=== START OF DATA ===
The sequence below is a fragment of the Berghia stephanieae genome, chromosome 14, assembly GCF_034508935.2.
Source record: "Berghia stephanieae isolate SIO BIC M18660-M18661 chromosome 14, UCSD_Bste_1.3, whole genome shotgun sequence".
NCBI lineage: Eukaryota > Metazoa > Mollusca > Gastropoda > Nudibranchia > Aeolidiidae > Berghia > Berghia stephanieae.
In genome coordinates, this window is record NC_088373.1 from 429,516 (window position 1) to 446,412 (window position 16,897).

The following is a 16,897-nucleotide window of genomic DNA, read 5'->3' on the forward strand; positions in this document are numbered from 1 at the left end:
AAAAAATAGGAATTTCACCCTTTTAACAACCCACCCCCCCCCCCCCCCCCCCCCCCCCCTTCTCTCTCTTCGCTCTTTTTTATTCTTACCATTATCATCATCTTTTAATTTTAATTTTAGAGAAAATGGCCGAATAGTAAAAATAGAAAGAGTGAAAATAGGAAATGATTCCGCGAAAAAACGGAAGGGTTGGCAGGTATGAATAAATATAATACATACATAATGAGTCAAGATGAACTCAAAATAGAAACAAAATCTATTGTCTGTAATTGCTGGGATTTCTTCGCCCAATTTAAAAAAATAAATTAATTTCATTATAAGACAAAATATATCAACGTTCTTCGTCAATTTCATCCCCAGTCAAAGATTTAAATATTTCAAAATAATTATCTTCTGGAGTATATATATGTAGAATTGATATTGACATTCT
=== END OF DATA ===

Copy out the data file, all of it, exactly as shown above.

The sequence below is a fragment of the Berghia stephanieae genome, chromosome 14, assembly GCF_034508935.2.
Source record: "Berghia stephanieae isolate SIO BIC M18660-M18661 chromosome 14, UCSD_Bste_1.3, whole genome shotgun sequence".
NCBI lineage: Eukaryota > Metazoa > Mollusca > Gastropoda > Nudibranchia > Aeolidiidae > Berghia > Berghia stephanieae.
In genome coordinates, this window is record NC_088373.1 from 429,516 (window position 1) to 446,412 (window position 16,897).

The following is a 16,897-nucleotide window of genomic DNA, read 5'->3' on the forward strand; positions in this document are numbered from 1 at the left end:
AAAAAATAGGAATTTCACCCTTTTAACAACCCACCCCCCCCCCCCCCCCCCCCCCCCCCTTCTCTCTCTTCGCTCTTTTTTATTCTTACCATTATCATCATCTTTTAATTTTAATTTTAGAGAAAATGGCCGAATAGTAAAAATAGAAAGAGTGAAAATAGGAAATGATTCCGCGAAAAAACGGAAGGGTTGGCAGGTATGAATAAATATAATACATACATAATGAGTCAAGATGAACTCAAAATAGAAACAAAATCTATTGTCTGTAATTGCTGGGATTTCTTCGCCCAATTTAAAAAAATAAATTAATTTCATTATAAGACAAAATATATCAACGTTCTTCGTCAATTTCATCCCCAGTCAAAGATTTAAATATTTCAAAATAATTATCTTCTGGAGTATATATATGTAGAATTGATATTGACATTCT